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Local Governments and School Districts Blog

What's in Your Wallet? Vested Rights and Employee Health Insurance

Authored by Ruder Ware Attorneys
Posted on February 19, 2015
Filed under Local Governments and School Districts

Does anyone remember a TV credit card commercial where a medieval Viking turns directly toward the camera and asks the rhetorical question: “What’s in your wallet?” An analogous question may come into focus when reviewing a collective bargaining agreement’s language, specifically those provisions dealing with employee health insurance and retiree benefits. Earlier this month, the Wisconsin Court of Appeals, District 2, decided a case over alleged vested rights of a retiree in Monreal v. City of New Berlin, 2015 WL 442469 (Ct. App., Feb 4, 2015). In short, the court found that whether or not there are vested rights depends upon the language found within the collective bargaining agreement. The case decision did “rise and fall” upon the contractual language used in the collective bargaining agreement.

The City of New Berlin changed its health insurance plan for police officers so that it no longer provided active officers with 100% reimbursement for their in-network deductibles. Beginning in 2013, the new plan deductible became $6,000, with zero reimbursement. (It is unclear to this writer whether this change was the result of bargaining or an interest arbitration award). A police officer, who retired a few years prior to the effective date of the 2013 collective bargaining agreement, sued and claimed that the city was obligated to reimburse him at 100% for his post-2013 deductibles since the collective bargaining agreement language in effect at the time of his retirement provided a complete reimbursement of deductibles for life. The city countered that this was an improper interpretation as the only vesting was the retired officer’s access to city-provided health insurance. Further, the city pointed out another provision in the former collective bargaining agreement which allowed for the city to change health insurance plans. Thus, the city maintained, there was no retiree right to 100% reimbursement for deductibles for life, only the right to city-provided health insurance; when the city changed plans, the city was no longer required to fully reimburse the retired officer’s deductibles.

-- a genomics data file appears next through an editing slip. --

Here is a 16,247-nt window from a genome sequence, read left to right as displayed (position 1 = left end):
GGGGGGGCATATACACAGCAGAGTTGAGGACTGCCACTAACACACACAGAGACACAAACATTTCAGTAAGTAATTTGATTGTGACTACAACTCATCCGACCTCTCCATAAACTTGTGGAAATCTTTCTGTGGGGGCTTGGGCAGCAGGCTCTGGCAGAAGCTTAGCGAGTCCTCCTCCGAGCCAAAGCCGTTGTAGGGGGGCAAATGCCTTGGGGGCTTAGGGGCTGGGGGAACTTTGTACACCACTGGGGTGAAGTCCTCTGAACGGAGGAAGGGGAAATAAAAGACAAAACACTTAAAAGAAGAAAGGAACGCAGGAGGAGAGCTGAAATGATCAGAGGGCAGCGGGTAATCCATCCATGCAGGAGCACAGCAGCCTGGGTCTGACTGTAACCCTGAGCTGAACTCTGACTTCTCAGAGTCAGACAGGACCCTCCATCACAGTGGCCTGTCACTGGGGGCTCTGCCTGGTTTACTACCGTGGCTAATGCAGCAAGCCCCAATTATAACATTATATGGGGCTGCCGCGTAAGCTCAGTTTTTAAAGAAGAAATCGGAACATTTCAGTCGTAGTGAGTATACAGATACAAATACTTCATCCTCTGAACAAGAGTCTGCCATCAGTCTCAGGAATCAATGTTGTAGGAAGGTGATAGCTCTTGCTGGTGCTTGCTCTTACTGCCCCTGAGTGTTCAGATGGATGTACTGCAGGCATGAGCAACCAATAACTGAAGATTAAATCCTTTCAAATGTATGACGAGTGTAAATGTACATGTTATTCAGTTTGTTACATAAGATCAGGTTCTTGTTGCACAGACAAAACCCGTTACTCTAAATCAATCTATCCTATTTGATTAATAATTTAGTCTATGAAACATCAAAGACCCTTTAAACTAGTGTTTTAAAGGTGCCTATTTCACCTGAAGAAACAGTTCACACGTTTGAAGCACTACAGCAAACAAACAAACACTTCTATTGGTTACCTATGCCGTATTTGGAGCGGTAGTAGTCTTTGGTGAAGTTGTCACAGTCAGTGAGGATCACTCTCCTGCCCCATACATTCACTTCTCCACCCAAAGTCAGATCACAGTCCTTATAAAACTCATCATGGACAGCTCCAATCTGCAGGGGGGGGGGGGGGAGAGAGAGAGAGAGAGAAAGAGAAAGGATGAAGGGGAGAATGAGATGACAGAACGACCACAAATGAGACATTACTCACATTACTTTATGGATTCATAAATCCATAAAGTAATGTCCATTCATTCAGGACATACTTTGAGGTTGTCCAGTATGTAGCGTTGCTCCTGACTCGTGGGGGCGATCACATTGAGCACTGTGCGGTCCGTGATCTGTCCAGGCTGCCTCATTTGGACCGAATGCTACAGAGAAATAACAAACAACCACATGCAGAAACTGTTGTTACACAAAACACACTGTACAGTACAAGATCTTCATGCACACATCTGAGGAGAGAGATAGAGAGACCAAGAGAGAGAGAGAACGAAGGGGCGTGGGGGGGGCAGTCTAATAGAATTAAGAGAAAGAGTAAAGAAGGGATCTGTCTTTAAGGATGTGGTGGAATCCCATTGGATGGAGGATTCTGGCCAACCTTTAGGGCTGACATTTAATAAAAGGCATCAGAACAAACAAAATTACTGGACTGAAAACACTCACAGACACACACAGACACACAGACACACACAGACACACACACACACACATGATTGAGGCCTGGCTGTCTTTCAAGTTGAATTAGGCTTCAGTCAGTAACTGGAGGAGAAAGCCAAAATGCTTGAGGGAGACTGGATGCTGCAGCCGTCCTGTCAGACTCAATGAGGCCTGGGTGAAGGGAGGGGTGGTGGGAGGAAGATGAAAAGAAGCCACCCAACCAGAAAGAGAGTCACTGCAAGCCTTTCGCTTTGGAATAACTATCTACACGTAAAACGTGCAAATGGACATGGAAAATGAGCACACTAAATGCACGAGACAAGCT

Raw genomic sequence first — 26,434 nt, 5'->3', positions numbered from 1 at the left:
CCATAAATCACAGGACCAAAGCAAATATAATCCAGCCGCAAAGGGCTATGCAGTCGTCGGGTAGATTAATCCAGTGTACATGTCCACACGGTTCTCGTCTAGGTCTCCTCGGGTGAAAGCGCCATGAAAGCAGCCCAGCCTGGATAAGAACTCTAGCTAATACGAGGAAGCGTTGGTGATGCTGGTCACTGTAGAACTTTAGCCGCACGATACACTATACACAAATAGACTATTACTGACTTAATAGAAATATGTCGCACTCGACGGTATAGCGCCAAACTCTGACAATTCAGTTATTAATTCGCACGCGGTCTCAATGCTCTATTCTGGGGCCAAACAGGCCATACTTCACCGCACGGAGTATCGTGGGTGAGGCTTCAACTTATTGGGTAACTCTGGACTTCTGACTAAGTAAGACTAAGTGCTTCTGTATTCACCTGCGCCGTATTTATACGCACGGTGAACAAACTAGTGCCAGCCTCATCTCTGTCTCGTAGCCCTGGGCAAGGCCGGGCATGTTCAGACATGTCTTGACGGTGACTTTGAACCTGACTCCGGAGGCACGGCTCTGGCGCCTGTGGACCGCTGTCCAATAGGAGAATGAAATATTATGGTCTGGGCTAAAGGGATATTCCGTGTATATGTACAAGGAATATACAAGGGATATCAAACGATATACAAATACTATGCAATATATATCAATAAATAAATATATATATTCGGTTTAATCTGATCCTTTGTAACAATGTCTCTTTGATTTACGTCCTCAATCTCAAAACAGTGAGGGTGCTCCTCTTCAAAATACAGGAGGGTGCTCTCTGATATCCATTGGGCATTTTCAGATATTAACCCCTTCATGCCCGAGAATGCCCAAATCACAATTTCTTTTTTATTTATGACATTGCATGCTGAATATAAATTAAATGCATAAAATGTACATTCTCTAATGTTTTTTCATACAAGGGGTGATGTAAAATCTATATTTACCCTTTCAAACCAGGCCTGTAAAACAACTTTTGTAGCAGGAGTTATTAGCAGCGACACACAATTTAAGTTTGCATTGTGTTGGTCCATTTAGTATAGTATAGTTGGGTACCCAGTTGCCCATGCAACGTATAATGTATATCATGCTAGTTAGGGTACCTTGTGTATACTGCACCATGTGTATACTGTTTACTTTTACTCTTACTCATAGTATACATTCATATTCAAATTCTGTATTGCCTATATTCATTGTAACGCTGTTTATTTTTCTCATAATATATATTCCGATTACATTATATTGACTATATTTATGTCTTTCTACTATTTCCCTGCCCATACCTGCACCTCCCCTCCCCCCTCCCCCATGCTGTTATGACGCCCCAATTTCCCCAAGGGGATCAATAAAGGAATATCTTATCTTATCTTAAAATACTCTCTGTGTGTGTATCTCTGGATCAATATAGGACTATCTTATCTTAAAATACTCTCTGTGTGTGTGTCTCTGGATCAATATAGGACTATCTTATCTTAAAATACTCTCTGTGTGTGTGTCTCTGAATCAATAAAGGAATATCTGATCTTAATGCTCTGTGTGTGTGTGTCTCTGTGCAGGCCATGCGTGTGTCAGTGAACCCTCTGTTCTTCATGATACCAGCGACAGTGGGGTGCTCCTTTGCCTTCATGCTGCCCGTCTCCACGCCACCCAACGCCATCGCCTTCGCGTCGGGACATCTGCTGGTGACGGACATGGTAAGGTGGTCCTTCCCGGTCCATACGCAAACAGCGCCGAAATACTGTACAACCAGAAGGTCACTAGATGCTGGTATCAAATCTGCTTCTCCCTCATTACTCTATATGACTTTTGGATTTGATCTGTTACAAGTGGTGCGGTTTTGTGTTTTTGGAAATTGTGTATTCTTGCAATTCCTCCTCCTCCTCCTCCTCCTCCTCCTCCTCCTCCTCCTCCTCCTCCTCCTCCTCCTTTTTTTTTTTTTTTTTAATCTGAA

In finding for the city, the appellate court carefully reviewed the language in the collective bargaining agreement in effect at the time of the officer’s retirement. That language gave coverage under a city-provided health insurance plan. That plan included 100% reimbursement on the plan’s deductibles. However, the language did not lock in a plan indefinitely or offer indefinite 100% reimbursement: “[N]othing in the CBA indicates that the contracting parties meant for the rights [of 100% reimbursement on deductibles] to endure beyond the contract’s expiration. No law or policy in Wisconsin freezes a contract of limited duration in time unless its language calls for that result.” Therefore, the court found that the city did not improperly take anything away.

The case underscores the importance of good language in a collective bargaining agreement. Good language provides for a good “wallet” in a labor relations setting and a collectively bargained labor agreement. This case also underscores that when bargaining over changes to the collective bargaining agreement to review the contract in its entirety and to be certain not to change words that a party might assert as ever-lasting or that provide a lifetime benefit. This is especially true where municipalities are considering, or are changing, their health insurance plans either mid-contract or at the end of a labor agreement. This includes where municipalities are making changes to only a few of their departments’ health insurance plans due to a union’s inflexibility in bargaining or due to the high cost of maintaining the same level of health insurance benefits for a particular municipal unit.